read-more
As political roller coasters go, there is none as steep and unpredictable as the one shared by the United States and Iran.
 
read-more
In West Asia, the end of one war paves the way for the next. Raqqa, the Syrian capital of the self-styled Islamic State (IS), has fallen to a coalition of rebels, the Syrian Democratic Forces that is backed by the United States.
 
read-more
On “Defining Our Relationship with India for the Next Century”
 
read-more
Column-image

Title: The People Next Door -The Curious History of India-Pakistan Relations; Author: T.C.A. Raghavan; Publisher: HarperCollins ; Pages: 361; Price: Rs 699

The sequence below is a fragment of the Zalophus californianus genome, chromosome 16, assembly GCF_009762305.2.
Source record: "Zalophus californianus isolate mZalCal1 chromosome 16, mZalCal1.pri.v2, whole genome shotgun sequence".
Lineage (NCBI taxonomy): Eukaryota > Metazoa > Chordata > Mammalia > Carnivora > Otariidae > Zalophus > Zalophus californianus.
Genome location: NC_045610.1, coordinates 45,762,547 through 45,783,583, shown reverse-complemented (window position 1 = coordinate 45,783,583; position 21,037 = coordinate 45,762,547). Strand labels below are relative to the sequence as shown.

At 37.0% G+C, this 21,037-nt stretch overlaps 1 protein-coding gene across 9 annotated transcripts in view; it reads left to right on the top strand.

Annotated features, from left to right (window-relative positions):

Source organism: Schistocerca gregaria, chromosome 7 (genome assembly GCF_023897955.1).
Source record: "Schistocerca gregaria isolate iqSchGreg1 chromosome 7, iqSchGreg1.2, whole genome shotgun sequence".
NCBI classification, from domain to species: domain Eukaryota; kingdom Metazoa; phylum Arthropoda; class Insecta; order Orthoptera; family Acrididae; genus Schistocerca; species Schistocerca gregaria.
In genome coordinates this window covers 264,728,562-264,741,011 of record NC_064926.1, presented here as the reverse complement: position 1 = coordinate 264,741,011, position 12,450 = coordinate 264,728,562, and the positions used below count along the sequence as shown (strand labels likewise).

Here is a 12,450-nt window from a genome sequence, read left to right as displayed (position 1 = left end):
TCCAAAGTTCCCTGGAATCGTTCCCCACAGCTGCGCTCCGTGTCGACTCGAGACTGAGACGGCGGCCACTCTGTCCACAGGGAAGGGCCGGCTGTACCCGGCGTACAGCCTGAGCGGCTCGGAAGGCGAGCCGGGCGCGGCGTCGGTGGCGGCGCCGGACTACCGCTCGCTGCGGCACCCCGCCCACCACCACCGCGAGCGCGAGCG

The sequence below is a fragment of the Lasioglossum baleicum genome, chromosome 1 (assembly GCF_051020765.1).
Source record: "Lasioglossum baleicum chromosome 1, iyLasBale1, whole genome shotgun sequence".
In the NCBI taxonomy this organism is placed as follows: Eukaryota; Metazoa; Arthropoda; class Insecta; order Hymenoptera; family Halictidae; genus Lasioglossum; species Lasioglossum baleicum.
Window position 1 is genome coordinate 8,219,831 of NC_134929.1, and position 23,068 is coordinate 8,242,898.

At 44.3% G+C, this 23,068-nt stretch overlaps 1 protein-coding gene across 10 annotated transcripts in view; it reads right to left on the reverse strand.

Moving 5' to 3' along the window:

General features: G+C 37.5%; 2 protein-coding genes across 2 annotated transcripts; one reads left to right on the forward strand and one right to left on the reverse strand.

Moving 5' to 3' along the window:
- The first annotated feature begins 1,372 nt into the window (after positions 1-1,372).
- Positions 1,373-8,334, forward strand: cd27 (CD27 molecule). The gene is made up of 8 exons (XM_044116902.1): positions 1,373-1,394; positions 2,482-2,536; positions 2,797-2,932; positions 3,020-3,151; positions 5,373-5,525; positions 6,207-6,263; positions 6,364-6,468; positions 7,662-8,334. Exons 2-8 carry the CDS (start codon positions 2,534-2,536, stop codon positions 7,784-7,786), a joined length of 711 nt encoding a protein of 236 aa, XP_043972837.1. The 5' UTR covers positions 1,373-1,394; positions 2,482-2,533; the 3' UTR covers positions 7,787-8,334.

Column-image

Could the North Korean nuclear issue which is giving the world an anxious time due to presence of hotheads on each side, the invasion of Iraq and its toxic fallout, and above all, the arms race in the teeming but impoverished South Asian subcon...

 
Column-image

Title: A Bonsai Tree; Author: Narendra Luther; Publisher: Niyogi Books; Pages: 227 Many books have been written on India's partition but here is a firsthand account of the horror by a migrant from what is now Pakistan, who ...

 
Column-image

As talk of war and violence -- all that Mahatma Gandhi stood against -- gains prominence across the world, a Gandhian scholar has urged that the teachings of the apostle of non-violence be taken to the classroom.

 
Column-image

Interview with Hudson Institute’s Aparna Pande, whose book From Chanakya to Modi: Evolution of India’s Foreign Policy, was released on June 17.

 
Subscribe to our newsletter
Archive